In the Eolas piece I looked at Ireland’s policy options taking the European bailout/bail-in regime as exogenous (albeit uncertain). Of course, a different question is what we would want that regime to be, one now being hotly debated given Greece’s new difficulties.
A central focus in the recent debate is the proper extent of early private sector involvement (PSI) in bail-ins. Looked at from an Irish perspective, a range of considerations come into this calculation: (i) the reputational damage in a debt restructuring/default; (ii) the ultimate reduction achieved through a restructuring in the net resource transfer; (iii) the risks associated with increased dependence on official creditors and their domestic politics; (iv) the risks of domestic and international contagion; and (v) the implications for future market access of a weakening of the implicit guarantee given to private creditors.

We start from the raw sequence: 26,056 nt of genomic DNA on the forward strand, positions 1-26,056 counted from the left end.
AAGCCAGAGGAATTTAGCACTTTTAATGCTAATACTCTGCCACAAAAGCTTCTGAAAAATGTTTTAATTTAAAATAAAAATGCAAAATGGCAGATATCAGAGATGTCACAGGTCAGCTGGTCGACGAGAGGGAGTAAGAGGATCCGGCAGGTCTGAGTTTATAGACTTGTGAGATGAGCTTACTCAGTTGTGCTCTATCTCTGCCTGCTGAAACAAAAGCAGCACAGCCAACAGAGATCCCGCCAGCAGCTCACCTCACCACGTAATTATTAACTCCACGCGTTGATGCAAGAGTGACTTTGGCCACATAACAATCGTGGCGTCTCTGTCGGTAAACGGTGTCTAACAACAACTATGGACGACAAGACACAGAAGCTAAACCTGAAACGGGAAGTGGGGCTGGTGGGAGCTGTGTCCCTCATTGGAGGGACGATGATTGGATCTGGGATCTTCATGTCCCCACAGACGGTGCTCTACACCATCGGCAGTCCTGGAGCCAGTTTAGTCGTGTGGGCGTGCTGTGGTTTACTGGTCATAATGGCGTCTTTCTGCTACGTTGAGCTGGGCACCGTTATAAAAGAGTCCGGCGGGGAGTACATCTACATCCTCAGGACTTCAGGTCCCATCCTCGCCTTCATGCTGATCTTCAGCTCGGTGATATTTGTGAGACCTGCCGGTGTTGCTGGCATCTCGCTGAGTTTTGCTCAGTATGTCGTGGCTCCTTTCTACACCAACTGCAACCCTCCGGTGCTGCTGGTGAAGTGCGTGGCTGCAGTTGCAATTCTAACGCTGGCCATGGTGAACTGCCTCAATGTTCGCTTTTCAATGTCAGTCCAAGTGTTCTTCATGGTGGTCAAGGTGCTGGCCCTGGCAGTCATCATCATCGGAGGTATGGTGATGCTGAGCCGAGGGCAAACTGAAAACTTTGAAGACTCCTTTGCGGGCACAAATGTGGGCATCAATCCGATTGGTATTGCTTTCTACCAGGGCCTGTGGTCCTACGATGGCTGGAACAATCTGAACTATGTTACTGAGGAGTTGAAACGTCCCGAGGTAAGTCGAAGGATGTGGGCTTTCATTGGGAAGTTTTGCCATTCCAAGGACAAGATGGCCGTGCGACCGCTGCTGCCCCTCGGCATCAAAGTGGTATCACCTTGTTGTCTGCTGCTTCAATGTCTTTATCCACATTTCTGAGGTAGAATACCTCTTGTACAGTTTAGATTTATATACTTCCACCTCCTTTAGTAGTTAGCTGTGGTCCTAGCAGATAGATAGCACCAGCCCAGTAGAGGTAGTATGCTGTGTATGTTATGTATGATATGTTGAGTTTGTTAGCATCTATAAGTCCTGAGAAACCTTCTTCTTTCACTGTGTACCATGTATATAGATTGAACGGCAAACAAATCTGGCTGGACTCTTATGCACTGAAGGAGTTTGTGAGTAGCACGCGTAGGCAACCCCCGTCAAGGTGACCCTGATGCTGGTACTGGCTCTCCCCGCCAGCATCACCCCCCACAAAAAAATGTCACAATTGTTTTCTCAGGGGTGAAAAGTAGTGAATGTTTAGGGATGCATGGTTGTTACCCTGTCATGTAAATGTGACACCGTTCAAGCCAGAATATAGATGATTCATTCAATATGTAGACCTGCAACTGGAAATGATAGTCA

I think the last of these points deserves additional discussion. At the moment we seem to be between two stools. Early PSI is ruled out; but PSI is central to the post-2013 ESM regime, substantially weakening the implicit guarantee and scaring off potential new creditors. Thus there is a certain incoherence at the heart of European policy. It also is a particularly bad combination given the trade-off involved with any resolution regime: it is good to be able to share losses with private creditors ex post; but a regime with easier loss sharing will weaken the implicit guarantee and make you less creditworthy ex ante.
We need European policy makers to move one way or the other, either allowing early PSI before a substantial amount of private debt is paid back, or providing clarity on the nature of the implicit guarantee that gives a feasible route back to the markets for countries that follow through on their adjustment programmes. The ECB seems to be calling for a full guarantee by effectively ruling out defaults. This seems neither likely nor desirable. However, further clarity on the way PSI will be applied in the future, with a reasonable path to avoiding it, would give a country a chance of regaining market access and not having to resort to default. It is probably unfortunate for us that policy precedents are being set in this area based on the quite different Greek situation.